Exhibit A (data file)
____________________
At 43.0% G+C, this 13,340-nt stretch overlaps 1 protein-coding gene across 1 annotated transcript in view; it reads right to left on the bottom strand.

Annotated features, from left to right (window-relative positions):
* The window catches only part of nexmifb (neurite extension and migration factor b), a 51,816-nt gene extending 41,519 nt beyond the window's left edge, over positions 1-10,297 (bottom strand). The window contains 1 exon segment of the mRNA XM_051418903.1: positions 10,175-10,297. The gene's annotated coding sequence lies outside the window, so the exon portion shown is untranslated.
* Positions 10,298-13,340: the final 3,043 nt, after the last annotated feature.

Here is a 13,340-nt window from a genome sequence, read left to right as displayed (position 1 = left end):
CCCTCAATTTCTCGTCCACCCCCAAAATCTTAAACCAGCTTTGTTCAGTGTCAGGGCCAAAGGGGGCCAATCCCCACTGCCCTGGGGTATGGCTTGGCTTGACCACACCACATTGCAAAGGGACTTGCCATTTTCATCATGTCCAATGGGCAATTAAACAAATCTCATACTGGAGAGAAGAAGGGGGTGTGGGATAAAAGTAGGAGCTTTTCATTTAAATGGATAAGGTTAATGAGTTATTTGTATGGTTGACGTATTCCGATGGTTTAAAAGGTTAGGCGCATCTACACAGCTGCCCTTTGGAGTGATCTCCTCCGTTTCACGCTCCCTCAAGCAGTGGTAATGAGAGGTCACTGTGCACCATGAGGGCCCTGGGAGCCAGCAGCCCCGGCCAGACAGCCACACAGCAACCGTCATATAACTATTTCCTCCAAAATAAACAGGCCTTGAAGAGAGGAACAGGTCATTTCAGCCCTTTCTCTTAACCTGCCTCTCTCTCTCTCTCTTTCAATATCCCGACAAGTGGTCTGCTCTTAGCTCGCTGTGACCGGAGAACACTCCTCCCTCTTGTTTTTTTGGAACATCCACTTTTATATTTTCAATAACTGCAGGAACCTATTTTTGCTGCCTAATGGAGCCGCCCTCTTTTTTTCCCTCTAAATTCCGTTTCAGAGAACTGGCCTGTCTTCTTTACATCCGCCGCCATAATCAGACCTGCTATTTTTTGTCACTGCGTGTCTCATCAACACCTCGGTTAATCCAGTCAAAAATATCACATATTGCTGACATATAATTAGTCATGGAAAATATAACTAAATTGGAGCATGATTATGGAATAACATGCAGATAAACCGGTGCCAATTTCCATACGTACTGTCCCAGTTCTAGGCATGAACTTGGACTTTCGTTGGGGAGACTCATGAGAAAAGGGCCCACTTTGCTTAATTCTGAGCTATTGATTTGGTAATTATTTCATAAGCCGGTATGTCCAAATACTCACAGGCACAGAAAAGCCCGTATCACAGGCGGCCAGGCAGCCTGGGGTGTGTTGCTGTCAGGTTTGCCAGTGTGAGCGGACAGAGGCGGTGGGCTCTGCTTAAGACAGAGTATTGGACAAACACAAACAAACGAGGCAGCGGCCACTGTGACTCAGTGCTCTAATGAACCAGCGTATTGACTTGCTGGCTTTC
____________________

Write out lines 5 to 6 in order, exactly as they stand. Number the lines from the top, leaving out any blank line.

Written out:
Here is a 13,340-nt window from a genome sequence, read left to right as displayed (position 1 = left end):
CCCTCAATTTCTCGTCCACCCCCAAAATCTTAAACCAGCTTTGTTCAGTGTCAGGGCCAAAGGGGGCCAATCCCCACTGCCCTGGGGTATGGCTTGGCTTGACCACACCACATTGCAAAGGGACTTGCCATTTTCATCATGTCCAATGGGCAATTAAACAAATCTCATACTGGAGAGAAGAAGGGGGTGTGGGATAAAAGTAGGAGCTTTTCATTTAAATGGATAAGGTTAATGAGTTATTTGTATGGTTGACGTATTCCGATGGTTTAAAAGGTTAGGCGCATCTACACAGCTGCCCTTTGGAGTGATCTCCTCCGTTTCACGCTCCCTCAAGCAGTGGTAATGAGAGGTCACTGTGCACCATGAGGGCCCTGGGAGCCAGCAGCCCCGGCCAGACAGCCACACAGCAACCGTCATATAACTATTTCCTCCAAAATAAACAGGCCTTGAAGAGAGGAACAGGTCATTTCAGCCCTTTCTCTTAACCTGCCTCTCTCTCTCTCTCTTTCAATATCCCGACAAGTGGTCTGCTCTTAGCTCGCTGTGACCGGAGAACACTCCTCCCTCTTGTTTTTTTGGAACATCCACTTTTATATTTTCAATAACTGCAGGAACCTATTTTTGCTGCCTAATGGAGCCGCCCTCTTTTTTTCCCTCTAAATTCCGTTTCAGAGAACTGGCCTGTCTTCTTTACATCCGCCGCCATAATCAGACCTGCTATTTTTTGTCACTGCGTGTCTCATCAACACCTCGGTTAATCCAGTCAAAAATATCACATATTGCTGACATATAATTAGTCATGGAAAATATAACTAAATTGGAGCATGATTATGGAATAACATGCAGATAAACCGGTGCCAATTTCCATACGTACTGTCCCAGTTCTAGGCATGAACTTGGACTTTCGTTGGGGAGACTCATGAGAAAAGGGCCCACTTTGCTTAATTCTGAGCTATTGATTTGGTAATTATTTCATAAGCCGGTATGTCCAAATACTCACAGGCACAGAAAAGCCCGTATCACAGGCGGCCAGGCAGCCTGGGGTGTGTTGCTGTCAGGTTTGCCAGTGTGAGCGGACAGAGGCGGTGGGCTCTGCTTAAGACAGAGTATTGGACAAACACAAACAAACGAGGCAGCGGCCACTGTGACTCAGTGCTCTAATGAACCAGCGTATTGACTTGCTGGCTTTC